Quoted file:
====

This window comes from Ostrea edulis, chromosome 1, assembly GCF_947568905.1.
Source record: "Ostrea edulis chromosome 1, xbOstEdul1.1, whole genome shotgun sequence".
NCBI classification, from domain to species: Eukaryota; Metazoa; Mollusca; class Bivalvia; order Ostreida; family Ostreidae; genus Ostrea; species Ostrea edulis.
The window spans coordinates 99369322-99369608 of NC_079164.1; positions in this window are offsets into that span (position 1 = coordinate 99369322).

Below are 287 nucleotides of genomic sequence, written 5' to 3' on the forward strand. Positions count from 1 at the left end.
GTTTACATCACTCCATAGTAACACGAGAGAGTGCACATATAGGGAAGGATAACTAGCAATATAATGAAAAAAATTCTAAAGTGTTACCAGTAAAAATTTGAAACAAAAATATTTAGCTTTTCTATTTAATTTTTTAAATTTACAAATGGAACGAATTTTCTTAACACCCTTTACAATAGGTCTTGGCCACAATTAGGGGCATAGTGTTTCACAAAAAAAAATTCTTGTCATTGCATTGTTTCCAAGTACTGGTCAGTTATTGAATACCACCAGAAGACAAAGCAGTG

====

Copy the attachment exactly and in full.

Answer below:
This window comes from Ostrea edulis, chromosome 1, assembly GCF_947568905.1.
Source record: "Ostrea edulis chromosome 1, xbOstEdul1.1, whole genome shotgun sequence".
NCBI classification, from domain to species: Eukaryota; Metazoa; Mollusca; class Bivalvia; order Ostreida; family Ostreidae; genus Ostrea; species Ostrea edulis.
The window spans coordinates 99369322-99369608 of NC_079164.1; positions in this window are offsets into that span (position 1 = coordinate 99369322).

Below are 287 nucleotides of genomic sequence, written 5' to 3' on the forward strand. Positions count from 1 at the left end.
GTTTACATCACTCCATAGTAACACGAGAGAGTGCACATATAGGGAAGGATAACTAGCAATATAATGAAAAAAATTCTAAAGTGTTACCAGTAAAAATTTGAAACAAAAATATTTAGCTTTTCTATTTAATTTTTTAAATTTACAAATGGAACGAATTTTCTTAACACCCTTTACAATAGGTCTTGGCCACAATTAGGGGCATAGTGTTTCACAAAAAAAAATTCTTGTCATTGCATTGTTTCCAAGTACTGGTCAGTTATTGAATACCACCAGAAGACAAAGCAGTG